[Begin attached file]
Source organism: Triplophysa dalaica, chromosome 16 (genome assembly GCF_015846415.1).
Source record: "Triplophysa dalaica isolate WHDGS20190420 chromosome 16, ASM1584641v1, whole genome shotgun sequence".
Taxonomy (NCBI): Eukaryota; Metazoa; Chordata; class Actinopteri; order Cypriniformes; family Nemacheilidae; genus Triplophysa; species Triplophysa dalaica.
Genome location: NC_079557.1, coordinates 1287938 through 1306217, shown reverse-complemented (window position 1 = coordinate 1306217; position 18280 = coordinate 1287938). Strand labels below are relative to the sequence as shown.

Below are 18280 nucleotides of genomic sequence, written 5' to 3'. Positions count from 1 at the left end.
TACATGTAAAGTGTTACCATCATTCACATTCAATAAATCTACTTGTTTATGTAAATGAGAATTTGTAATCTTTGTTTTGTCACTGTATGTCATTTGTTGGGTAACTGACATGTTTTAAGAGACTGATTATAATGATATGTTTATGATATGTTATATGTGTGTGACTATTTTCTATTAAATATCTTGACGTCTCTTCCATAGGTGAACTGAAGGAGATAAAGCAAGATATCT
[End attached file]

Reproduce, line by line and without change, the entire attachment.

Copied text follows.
Source organism: Triplophysa dalaica, chromosome 16 (genome assembly GCF_015846415.1).
Source record: "Triplophysa dalaica isolate WHDGS20190420 chromosome 16, ASM1584641v1, whole genome shotgun sequence".
Taxonomy (NCBI): Eukaryota; Metazoa; Chordata; class Actinopteri; order Cypriniformes; family Nemacheilidae; genus Triplophysa; species Triplophysa dalaica.
Genome location: NC_079557.1, coordinates 1287938 through 1306217, shown reverse-complemented (window position 1 = coordinate 1306217; position 18280 = coordinate 1287938). Strand labels below are relative to the sequence as shown.

Below are 18280 nucleotides of genomic sequence, written 5' to 3'. Positions count from 1 at the left end.
TACATGTAAAGTGTTACCATCATTCACATTCAATAAATCTACTTGTTTATGTAAATGAGAATTTGTAATCTTTGTTTTGTCACTGTATGTCATTTGTTGGGTAACTGACATGTTTTAAGAGACTGATTATAATGATATGTTTATGATATGTTATATGTGTGTGACTATTTTCTATTAAATATCTTGACGTCTCTTCCATAGGTGAACTGAAGGAGATAAAGCAAGATATCT